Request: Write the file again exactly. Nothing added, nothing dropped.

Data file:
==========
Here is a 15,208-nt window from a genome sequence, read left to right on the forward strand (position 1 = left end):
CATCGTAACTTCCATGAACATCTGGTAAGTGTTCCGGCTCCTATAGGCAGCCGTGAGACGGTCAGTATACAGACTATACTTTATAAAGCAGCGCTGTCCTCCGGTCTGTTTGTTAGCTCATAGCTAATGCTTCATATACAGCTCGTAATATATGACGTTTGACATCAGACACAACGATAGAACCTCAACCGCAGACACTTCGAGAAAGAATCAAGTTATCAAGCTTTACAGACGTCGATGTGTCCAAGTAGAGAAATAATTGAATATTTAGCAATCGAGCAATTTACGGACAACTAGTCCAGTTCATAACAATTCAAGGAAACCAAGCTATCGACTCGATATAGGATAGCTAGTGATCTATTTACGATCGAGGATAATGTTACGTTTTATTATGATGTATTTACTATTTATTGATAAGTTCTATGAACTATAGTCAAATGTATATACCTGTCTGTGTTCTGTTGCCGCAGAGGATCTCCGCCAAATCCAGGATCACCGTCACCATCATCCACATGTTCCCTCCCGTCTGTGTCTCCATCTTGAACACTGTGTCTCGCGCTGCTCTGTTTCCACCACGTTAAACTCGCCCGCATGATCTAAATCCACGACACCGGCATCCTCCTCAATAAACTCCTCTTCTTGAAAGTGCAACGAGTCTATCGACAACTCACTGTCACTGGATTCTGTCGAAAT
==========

Here is a 15,208-nt window from a genome sequence, read left to right on the forward strand (position 1 = left end):
CATCGTAACTTCCATGAACATCTGGTAAGTGTTCCGGCTCCTATAGGCAGCCGTGAGACGGTCAGTATACAGACTATACTTTATAAAGCAGCGCTGTCCTCCGGTCTGTTTGTTAGCTCATAGCTAATGCTTCATATACAGCTCGTAATATATGACGTTTGACATCAGACACAACGATAGAACCTCAACCGCAGACACTTCGAGAAAGAATCAAGTTATCAAGCTTTACAGACGTCGATGTGTCCAAGTAGAGAAATAATTGAATATTTAGCAATCGAGCAATTTACGGACAACTAGTCCAGTTCATAACAATTCAAGGAAACCAAGCTATCGACTCGATATAGGATAGCTAGTGATCTATTTACGATCGAGGATAATGTTACGTTTTATTATGATGTATTTACTATTTATTGATAAGTTCTATGAACTATAGTCAAATGTATATACCTGTCTGTGTTCTGTTGCCGCAGAGGATCTCCGCCAAATCCAGGATCACCGTCACCATCATCCACATGTTCCCTCCCGTCTGTGTCTCCATCTTGAACACTGTGTCTCGCGCTGCTCTGTTTCCACCACGTTAAACTCGCCCGCATGATCTAAATCCACGACACCGGCATCCTCCTCAATAAACTCCTCTTCTTGAAAGTGCAACGAGTCTATCGACAACTCACTGTCACTGGATTCTGTCGAAAT